Putting the Focus on Horsemanship Can Change the Game.
Putting the focus on horsemanship can change the game.

When you look at the other disciplines of horsemanship, such as reining or cutting, team roping is pretty unique. Unlike those other events, our sport sort of lacks the focus on the importance of a really well-broke horse. Most of the time the emphasis is put on roping and just using the horse to get there, and not really paying attention to how to make that horse work and do his job better, more efficiently and longer. To do that takes focusing on the horsemanship aspect of the game, and a lot of team ropers just don’t really do that.

A lot of times if a guy can really ride, set up his shot and make it work that’s attributed to good horsemanship. What I would personally call that is being good at just riding a horse and being really good at roping. In my eyes, there’s a whole other definition of actually being a horseman.

You can take a young horse, get him really broke and develop him through the learning stages to the point where he’s solid and confident, and will work every time without coming unplugged and developing anxiety or a problem, where he’s hard to control or maneuver. The vast majority of horses have some spot or hole in them, where they’ve kind of been messed up along the way. Horses that haven’t been started and finished by an actual horseman tend to have those kinds of issues.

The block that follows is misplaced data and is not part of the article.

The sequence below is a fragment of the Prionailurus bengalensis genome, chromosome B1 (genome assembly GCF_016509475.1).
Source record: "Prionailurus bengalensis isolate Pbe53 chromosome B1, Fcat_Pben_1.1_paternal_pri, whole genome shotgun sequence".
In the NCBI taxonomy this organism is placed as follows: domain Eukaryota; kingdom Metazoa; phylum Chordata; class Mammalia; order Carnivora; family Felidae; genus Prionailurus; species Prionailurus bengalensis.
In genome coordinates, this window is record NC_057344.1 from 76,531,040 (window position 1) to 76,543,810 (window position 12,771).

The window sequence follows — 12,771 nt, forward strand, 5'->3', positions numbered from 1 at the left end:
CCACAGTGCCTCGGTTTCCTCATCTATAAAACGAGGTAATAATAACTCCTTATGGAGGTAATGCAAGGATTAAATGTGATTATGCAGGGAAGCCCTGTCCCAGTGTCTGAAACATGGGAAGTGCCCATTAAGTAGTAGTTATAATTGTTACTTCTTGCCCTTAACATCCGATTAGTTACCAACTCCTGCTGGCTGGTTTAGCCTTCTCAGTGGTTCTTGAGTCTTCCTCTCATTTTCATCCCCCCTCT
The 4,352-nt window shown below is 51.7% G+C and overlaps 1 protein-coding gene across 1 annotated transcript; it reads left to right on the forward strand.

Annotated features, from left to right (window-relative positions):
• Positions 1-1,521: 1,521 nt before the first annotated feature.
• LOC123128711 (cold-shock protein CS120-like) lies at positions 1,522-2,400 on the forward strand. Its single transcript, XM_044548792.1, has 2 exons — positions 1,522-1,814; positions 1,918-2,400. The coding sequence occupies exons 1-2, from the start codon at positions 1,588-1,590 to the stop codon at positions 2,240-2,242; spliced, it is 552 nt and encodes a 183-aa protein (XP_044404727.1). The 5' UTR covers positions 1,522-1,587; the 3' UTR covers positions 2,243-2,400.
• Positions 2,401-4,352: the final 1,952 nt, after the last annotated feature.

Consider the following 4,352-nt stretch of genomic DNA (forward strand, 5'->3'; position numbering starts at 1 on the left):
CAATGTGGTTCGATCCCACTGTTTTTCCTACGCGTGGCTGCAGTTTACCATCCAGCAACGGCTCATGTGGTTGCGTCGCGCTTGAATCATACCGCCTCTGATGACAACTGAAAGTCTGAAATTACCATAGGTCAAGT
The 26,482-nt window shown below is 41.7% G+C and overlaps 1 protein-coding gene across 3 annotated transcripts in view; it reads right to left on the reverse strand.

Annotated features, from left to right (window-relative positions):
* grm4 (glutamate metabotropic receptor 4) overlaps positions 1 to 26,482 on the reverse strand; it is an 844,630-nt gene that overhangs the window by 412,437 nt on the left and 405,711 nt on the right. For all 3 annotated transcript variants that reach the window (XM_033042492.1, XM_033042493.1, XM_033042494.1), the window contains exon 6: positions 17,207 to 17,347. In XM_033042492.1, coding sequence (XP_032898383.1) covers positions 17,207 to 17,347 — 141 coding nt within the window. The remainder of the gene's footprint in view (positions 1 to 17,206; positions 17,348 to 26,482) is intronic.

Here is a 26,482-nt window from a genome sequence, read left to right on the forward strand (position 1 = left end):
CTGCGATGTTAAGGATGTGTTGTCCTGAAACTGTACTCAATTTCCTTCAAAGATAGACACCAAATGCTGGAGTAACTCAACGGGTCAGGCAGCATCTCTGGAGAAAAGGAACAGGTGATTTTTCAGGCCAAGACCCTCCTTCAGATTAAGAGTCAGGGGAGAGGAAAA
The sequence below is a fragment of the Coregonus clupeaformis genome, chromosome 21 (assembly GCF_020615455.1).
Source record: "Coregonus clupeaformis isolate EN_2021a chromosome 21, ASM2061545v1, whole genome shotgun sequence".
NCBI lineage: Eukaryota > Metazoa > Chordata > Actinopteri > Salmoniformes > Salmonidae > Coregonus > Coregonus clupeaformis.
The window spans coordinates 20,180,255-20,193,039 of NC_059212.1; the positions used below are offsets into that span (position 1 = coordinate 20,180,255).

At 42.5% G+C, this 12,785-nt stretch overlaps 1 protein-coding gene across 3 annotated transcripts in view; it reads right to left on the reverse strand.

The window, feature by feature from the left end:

All horses are different and have issues based on their breeding, physical abilities and their natural tendencies and dispositions. But even horses with those individual issues can be brought along by a horseman and dealt with in the correct manner that helps that horse get over those issues.

Sometimes it’s a matter of giving that horse extra work or extra rest at the right time. A good horseman brings a horse along and helps him progress until he’s solid. A guy who just rides a horse really good and can get a horse from Point A to Point B has a harder time keeping a horse working. That guy goes through more horses, and has to buy his horses already made. His horses don’t work at their full potential for long, then it becomes a matter of just getting by from run to run. Because ropers like that have the ability to get by, based on their riding and roping skills, they don’t really know the difference between that and real horsemanship.

I study it, and have a lot of respect for the guys who can ride a horse to the right spot and make a shot. But I have more respect for the true horsemen. It’s not only diving into roping and breaking it apart. It’s also about breaking down the horse part and studying the psychology of horses and horsemanship. It’s interesting and fun for a person to enter that arena. How to get along with horses better and get the most out of them makes you more of a complete roper.

A guy who just rides a horse and makes the shots sometimes doesn’t know what a horse really is or how to evaluate him as well as a horseman would. If one feels good enough to get him there, and he’s able to make the shot, that works and is fine for a guy like that. A horseman can ride a horse a couple of days and really evaluate what’s there. He has a better overall idea and judgment about a horse he’s thinking about buying than the guy who just rides a horse good and makes a good shot. The true horseman is also more picky about how his horse operates. He wants his horse to function smoothly, and to be good in the bridle. Watch closely, and you’ll see that his horse takes his cues quickly and immediately at any rate of speed.

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